Description
BACKGROUND OF THE INVENTION

The present invention relates generally to an anti-skid brake control system which can optimize braking characteristics. More particularly, the invention relates to an anti-skid brake control system featuring variable wheel slippage criteria for releasing braking force depending upon lateral force exerted on the vehicle. Further specifically, the invention relates to a process for performing anti-skid automotive brake control optimizing not only the vehicular braking characteristics but also the vehicle cornering stability.

As is well known, optimum braking characteristics are obtained when braking pressure or force can be so adjusted that the peripheral speed of the wheels during braking is held to a given ratio, e.g. about 80% to 85%, of the vehicle speed. This practice is believed to be particularly effective when road conditions and other factors are taken into consideration. On the other hand, if wheel speed is held to a ratio to the vehicle speed higher than the above-mentioned optimal ratio, e.g., 80% to 85%, braking distance may be prolonged due to lack of braking pressure.

On the other hand, if the braking pressure is so adjusted as to hold the wheel speed to a ratio with respect the vehicle speed less than the aforementioned optimal ratio, the vehicle wheels may lock and skid, resulting in an unnecessarily long braking distance due to reduced traction. In practice, it is very difficult to precisely adjust the braking pressure so that the wheel speed is held to the given optimal ratio to the vehicle speed.

In the practical anti-skid brake control operation, braking pressure in one or more wheel cylinders is adjusted by cyclically increasing and decreasing the braking pressure in the wheel cylinder.

The anti-skid control system generally decreases braking pressure when the wheel deceleration value becomes less than a given deceleration threshold, which is so chosen as to prevent the wheel from skidding, and increases braking pressure when the wheel acceleration value is greater than a given acceleration threshold. In this conventional anti-skid brake control procedure, wheel speed does not remain in an optimal relationship to the vehicle speed for a satisfactorily long period of time. In order to improve performance, U.S. Pat. No. 3,637,264, issued on Jan. 25, 1972 to Leiber et al discloses an Antilocking Control for Pressure Actuated Brakes. The pressure of the brake-actuating fluid in an antilocking brake control system is varied by pulsing the control valve or valves for durations which are varied to be greater or lesser than the period of that limiting frequency above which the brake system cannot respond.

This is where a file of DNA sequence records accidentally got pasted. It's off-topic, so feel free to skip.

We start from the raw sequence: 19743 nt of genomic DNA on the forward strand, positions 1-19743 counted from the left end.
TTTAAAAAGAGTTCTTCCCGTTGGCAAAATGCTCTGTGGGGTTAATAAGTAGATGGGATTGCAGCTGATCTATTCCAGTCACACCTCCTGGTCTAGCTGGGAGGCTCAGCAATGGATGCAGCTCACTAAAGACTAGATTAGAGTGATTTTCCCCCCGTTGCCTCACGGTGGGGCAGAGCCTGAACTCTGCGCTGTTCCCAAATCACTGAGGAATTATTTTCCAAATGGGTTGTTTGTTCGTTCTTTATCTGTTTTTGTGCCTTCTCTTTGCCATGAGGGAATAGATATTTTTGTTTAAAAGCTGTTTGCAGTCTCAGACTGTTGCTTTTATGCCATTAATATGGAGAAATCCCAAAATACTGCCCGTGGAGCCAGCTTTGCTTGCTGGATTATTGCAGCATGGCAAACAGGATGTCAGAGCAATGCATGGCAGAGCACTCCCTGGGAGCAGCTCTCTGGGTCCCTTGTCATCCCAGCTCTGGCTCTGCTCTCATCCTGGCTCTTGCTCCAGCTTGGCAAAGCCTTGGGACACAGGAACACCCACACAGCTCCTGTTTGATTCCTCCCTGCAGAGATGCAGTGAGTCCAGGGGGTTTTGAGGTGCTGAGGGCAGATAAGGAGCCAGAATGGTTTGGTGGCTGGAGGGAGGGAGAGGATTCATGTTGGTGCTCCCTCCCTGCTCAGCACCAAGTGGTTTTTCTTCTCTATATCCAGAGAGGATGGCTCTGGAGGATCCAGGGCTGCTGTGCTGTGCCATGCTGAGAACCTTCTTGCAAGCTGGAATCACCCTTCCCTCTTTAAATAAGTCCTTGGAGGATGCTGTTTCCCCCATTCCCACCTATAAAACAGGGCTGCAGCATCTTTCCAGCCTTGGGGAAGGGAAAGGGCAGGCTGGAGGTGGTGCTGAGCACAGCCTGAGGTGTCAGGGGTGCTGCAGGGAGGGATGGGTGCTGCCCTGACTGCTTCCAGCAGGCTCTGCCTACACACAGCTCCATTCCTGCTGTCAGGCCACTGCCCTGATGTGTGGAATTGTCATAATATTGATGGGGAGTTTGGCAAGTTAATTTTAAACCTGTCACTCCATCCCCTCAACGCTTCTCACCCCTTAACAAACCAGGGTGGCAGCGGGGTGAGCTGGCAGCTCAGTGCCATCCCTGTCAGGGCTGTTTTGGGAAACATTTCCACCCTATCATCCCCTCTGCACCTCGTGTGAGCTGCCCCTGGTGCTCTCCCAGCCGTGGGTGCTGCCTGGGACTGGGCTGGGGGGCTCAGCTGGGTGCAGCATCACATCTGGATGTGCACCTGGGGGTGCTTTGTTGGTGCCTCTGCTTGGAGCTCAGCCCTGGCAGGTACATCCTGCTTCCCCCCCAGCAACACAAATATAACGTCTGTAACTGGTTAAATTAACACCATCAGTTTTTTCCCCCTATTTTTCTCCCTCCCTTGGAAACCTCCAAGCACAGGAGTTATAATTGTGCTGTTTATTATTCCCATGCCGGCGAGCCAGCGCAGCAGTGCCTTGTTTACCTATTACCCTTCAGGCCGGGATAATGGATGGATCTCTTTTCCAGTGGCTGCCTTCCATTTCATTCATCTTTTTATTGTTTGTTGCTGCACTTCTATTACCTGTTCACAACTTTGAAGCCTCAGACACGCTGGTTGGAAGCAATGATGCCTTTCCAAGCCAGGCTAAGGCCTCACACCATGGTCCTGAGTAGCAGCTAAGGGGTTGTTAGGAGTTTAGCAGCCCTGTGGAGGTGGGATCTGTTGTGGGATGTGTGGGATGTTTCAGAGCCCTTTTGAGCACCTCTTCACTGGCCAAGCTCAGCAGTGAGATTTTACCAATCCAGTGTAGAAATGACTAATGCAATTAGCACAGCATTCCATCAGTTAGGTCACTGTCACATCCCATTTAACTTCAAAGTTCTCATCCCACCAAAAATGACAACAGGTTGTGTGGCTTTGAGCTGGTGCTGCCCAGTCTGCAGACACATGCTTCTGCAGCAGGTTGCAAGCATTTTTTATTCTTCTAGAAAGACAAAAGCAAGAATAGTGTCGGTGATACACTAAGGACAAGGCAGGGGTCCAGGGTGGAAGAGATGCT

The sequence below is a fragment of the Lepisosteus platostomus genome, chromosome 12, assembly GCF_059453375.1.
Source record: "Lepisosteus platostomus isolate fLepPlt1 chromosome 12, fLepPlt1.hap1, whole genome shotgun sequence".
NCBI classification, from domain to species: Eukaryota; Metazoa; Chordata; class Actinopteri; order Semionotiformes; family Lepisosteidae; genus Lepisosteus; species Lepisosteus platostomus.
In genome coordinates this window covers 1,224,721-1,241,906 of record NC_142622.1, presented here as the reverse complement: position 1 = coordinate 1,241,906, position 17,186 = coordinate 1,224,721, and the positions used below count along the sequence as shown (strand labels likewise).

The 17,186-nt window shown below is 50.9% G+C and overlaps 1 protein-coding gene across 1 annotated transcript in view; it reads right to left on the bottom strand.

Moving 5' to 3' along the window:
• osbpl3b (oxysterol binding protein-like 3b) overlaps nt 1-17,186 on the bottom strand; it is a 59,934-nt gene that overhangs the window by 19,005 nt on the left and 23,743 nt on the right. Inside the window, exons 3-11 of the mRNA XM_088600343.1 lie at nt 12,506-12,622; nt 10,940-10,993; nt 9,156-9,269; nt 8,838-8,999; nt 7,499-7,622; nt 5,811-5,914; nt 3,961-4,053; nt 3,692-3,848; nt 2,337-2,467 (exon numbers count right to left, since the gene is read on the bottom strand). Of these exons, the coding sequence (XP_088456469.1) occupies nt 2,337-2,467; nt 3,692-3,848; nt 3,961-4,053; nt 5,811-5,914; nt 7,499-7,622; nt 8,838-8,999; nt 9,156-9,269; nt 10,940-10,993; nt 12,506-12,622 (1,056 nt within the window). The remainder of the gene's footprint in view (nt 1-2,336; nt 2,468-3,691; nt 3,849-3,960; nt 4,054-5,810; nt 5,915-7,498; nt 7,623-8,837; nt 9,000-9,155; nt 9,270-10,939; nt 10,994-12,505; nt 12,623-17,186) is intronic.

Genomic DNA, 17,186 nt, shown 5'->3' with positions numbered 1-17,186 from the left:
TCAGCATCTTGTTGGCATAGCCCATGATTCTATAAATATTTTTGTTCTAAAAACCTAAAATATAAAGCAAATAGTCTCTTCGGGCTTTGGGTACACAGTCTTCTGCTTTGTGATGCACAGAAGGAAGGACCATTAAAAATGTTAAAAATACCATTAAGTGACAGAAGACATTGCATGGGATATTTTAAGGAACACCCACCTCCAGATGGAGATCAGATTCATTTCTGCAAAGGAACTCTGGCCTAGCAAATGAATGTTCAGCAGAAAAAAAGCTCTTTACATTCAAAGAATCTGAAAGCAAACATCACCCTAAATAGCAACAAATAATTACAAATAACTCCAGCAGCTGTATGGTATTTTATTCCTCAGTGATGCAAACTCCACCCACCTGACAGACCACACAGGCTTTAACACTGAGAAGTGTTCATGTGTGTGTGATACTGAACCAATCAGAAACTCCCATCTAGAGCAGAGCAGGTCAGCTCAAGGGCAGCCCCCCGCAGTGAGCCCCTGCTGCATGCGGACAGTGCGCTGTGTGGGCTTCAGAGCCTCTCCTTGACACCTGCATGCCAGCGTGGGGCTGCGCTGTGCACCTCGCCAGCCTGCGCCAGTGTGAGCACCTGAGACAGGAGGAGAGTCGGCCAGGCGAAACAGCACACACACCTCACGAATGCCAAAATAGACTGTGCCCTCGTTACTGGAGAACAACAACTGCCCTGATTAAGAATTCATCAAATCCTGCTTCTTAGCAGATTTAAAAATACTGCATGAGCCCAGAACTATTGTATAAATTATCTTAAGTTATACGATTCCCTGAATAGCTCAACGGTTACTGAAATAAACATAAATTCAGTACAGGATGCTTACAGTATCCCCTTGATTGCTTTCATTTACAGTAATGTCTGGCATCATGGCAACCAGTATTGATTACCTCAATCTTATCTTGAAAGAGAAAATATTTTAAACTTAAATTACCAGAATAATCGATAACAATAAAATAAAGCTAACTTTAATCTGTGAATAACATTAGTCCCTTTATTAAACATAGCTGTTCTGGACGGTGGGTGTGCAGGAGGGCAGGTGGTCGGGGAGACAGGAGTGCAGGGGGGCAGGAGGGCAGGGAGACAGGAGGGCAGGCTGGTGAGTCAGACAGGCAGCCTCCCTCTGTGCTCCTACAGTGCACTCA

In the former case, a rapid increase in fluid pressure or a rapid decrease in fluid pressure occurs, whereas in the latter case, a less rapid average or net increase or decrease occurs in the fluid pressure to which the brake system responds. These conditions are controlled in dependence on the rotational behavior of the vehicle wheel or wheels and more especially in dependence or predetermined changes in angular velocity of the wheel.

Moreover, either variation in pulse duration at a fixed frequency or variation in frequency at a fixed pulse duration may be effected during high-frequency pulsing so as further to alter the net increase or decrease in fluid pressure. This further alternation is effected as a function of time from the beginning of the high-frequency pulsing.

In addition, Published Japanese Patent Application (Tokkai) Showa No. 51-89096, published on Aug. 4, 1976 discloses a system similar to the above. The fluid pressure in the wheel cylinder is increased in a stepwise manner. Duration of increase of the fluid pressure is adjusted in accordance with the rate of increase of the fluid pressure in one or more preceding steps.

In addition, a vehicular cornering force tends to decrease as wheel slippage increases. Therefore, when the anti-skid control is active to maintain the wheel slippage at the optimal level, i.e. 10 to 20%, cornering force of the vehicle tends to be reduced than when there is no wheel slippage condition. This result in unstability of the vehicle behavious with respect to the transverse force possibly exerts the vehicle during cornering. Therefore, it has been conventionally considered that it is not possible to achieve both of satisfactory level of bracking characteristics and sufficient cornering stability.

SUMMARY OF THE INVENTION

Therefore, it is an object of the present invention to provide an anti-skid brake control system for an automotive vehicle, which is able to achive both of satisfactory braking characteristics and cornering stability.

Another object of the invention is to provide an anti-skid brake control system which is variable of wheel slippage criteria depending upon a magnitude of transverse or lateral force exerted on the vehicle for achiving both the desired level of braking performance and sufficient cornering stability for suppressing undesirable lateral vehicle movement.

In order to accomplish the aforementioned and other objects, an anti-skid brake control system, according to the present invention, controls application and release of an automotive brake system by comparing wheel speed with a wheel slippage criteria. The system is also detective of transverse force exerting on the vehicle body for varying the wheel slippage criteria so that wheel slippage criteria is set in a level assuring sufficient level of cornering force against the transverse force for satisfactory level of the cornering stability of the vehicle.